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Partial classes

P: n/a
Hi All,

Not being able to figure out how are partial classes coded in Python.

Example: Suppose I have a code generator which generates part of a
business class, where as the custome part is to be written by me. In
ruby (or C#), I divide the code into two source files. Like this:

GeneratedPerson.rb
Class Person
Jul 19 '06 #1
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26 Replies


P: n/a
Sanjay wrote:
Not being able to figure out how are partial classes coded in Python.
Hi Sanjay,

To the best of my knowledge, Python currently has no support for
partial classes.

However, BOO (http://boo.codehaus.org/) - which is a Python-like
language for the .NET CLI)- _does_ support partial classes
(http://jira.codehaus.org/browse/BOO-224). While it _isn't_ Python,
there could be enough similarities to make this worthwhile for you if
you absolutely have to have partial classes.

(Disclaimer: I've never used BOO)

Hope this helps.

-alex23

Jul 19 '06 #2

P: n/a

Sanjay wrote:
Hi All,

Not being able to figure out how are partial classes coded in Python.

Example: Suppose I have a code generator which generates part of a
business class, where as the custome part is to be written by me. In
ruby (or C#), I divide the code into two source files. Like this:

GeneratedPerson.rb
Class Person
.
.
.

End Class

HandcraftedPerson.rb
Class Person
.
.
.
End Class

The intrepretor adds the code in both to compose the class Person.

What is the equivalent in Python? Inheriting is a way, but is not
working in all scenerios.

Thanks
Sanjay
Python has no notion of a partial class because it is a pure compile
time construct. You might merge different class definitions by means of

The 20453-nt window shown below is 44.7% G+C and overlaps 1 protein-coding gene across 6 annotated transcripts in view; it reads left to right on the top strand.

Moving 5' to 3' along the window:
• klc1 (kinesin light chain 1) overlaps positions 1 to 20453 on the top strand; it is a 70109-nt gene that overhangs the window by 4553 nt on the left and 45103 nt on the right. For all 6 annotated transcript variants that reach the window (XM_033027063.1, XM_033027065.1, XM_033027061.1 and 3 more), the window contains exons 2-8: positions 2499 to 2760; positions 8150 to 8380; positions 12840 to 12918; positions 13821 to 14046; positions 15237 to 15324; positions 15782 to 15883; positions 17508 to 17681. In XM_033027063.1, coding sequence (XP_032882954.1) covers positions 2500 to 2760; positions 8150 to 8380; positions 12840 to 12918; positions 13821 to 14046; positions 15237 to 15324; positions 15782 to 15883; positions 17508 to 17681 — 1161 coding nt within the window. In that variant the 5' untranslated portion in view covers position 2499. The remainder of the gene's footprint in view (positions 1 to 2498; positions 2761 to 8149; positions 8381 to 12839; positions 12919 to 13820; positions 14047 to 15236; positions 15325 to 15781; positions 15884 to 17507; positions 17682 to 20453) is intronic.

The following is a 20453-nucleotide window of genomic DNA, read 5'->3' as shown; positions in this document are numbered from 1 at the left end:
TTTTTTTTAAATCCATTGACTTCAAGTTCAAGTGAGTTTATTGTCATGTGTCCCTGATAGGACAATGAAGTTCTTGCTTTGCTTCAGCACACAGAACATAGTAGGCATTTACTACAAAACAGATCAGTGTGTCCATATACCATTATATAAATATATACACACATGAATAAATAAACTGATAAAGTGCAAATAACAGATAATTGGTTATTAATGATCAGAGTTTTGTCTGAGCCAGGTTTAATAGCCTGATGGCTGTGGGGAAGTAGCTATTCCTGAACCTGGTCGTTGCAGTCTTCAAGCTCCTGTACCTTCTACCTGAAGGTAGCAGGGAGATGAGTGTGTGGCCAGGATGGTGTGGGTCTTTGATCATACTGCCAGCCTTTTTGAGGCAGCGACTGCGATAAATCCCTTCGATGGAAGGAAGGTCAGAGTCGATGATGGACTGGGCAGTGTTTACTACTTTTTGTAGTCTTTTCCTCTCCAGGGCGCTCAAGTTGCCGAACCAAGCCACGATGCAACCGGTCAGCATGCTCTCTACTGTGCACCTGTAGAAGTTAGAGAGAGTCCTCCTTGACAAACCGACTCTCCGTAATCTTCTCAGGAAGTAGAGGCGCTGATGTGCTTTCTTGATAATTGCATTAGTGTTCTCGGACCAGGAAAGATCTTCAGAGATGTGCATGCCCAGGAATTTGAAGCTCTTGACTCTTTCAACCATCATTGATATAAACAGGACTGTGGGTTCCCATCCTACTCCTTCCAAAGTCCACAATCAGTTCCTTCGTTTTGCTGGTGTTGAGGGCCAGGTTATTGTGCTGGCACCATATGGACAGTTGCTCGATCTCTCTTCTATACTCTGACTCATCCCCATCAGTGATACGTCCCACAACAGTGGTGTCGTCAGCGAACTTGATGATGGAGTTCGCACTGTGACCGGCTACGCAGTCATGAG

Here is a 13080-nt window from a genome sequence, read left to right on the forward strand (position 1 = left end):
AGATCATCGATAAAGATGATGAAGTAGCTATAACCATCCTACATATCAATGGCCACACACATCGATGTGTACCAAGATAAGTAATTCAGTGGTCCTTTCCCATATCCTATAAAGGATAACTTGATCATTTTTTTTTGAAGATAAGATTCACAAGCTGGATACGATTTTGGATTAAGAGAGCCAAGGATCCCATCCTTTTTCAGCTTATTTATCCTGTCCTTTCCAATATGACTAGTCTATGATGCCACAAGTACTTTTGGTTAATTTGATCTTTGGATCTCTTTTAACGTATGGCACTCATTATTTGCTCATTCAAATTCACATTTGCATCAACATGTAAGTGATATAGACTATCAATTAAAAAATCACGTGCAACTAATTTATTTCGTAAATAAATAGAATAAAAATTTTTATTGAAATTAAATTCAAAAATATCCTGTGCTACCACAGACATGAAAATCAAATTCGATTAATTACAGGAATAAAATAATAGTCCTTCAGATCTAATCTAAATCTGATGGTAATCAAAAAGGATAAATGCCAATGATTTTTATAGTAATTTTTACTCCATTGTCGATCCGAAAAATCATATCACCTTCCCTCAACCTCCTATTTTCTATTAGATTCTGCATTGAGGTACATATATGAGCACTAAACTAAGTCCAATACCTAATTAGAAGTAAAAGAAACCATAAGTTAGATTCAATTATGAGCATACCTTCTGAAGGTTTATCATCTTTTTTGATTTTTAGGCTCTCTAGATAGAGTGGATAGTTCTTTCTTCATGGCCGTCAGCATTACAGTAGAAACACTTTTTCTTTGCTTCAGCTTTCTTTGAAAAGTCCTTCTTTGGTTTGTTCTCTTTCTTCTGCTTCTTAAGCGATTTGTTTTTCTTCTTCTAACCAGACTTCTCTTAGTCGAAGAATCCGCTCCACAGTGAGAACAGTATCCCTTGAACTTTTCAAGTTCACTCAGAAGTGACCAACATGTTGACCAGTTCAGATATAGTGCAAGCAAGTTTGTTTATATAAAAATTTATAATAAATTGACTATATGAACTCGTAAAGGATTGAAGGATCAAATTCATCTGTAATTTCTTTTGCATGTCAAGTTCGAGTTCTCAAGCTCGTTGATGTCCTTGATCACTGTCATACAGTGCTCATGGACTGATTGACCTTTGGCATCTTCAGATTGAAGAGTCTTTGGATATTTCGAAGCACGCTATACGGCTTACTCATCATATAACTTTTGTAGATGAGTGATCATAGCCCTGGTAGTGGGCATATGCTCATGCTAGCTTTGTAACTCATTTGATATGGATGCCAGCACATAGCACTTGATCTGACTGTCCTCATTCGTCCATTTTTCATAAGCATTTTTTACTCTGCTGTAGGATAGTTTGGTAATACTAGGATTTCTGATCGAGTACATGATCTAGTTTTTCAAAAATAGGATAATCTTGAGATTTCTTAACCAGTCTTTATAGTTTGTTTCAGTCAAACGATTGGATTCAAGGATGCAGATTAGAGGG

a meta class that puts everything together but whether or not certain
methods in the merged class are available depends on which modules are
imported. This might give rise to a "virtual" or runtime module. It is
not a module that refers to a physical file on the disc but is a pure
runtime construct. When creating this module all physical modules that
define class fragments might be put together by means of the metaclass
mechanism. I indeed used this construction to unify different access
points before I reimplemented it using partial classes in C# which are
very fine IMO.

Jul 19 '06 #3

P: n/a
Hi Alex,

Thanks for the input.

Being new to Python, and after having selected Python in comparison to
ruby (Turbogears vs Rails) , is jerks me a bit. In my openion it should
be an obvious and easy to implement feature and must be, if not already
have been, planned in future releases of Python.

Would love to listen to others.

Sanjay

Jul 19 '06 #4

P: n/a
In <11**********************@i3g2000cwc.googlegroups. com>, Sanjay wrote:
Being new to Python, and after having selected Python in comparison to
ruby (Turbogears vs Rails) , is jerks me a bit. In my openion it should
be an obvious and easy to implement feature and must be, if not already
have been, planned in future releases of Python.
Can you flesh out your use case a little bit and tell why you can't solve
the problem with inheritance or a meta class?

Ciao,
Marc 'BlackJack' Rintsch
Jul 19 '06 #5

P: n/a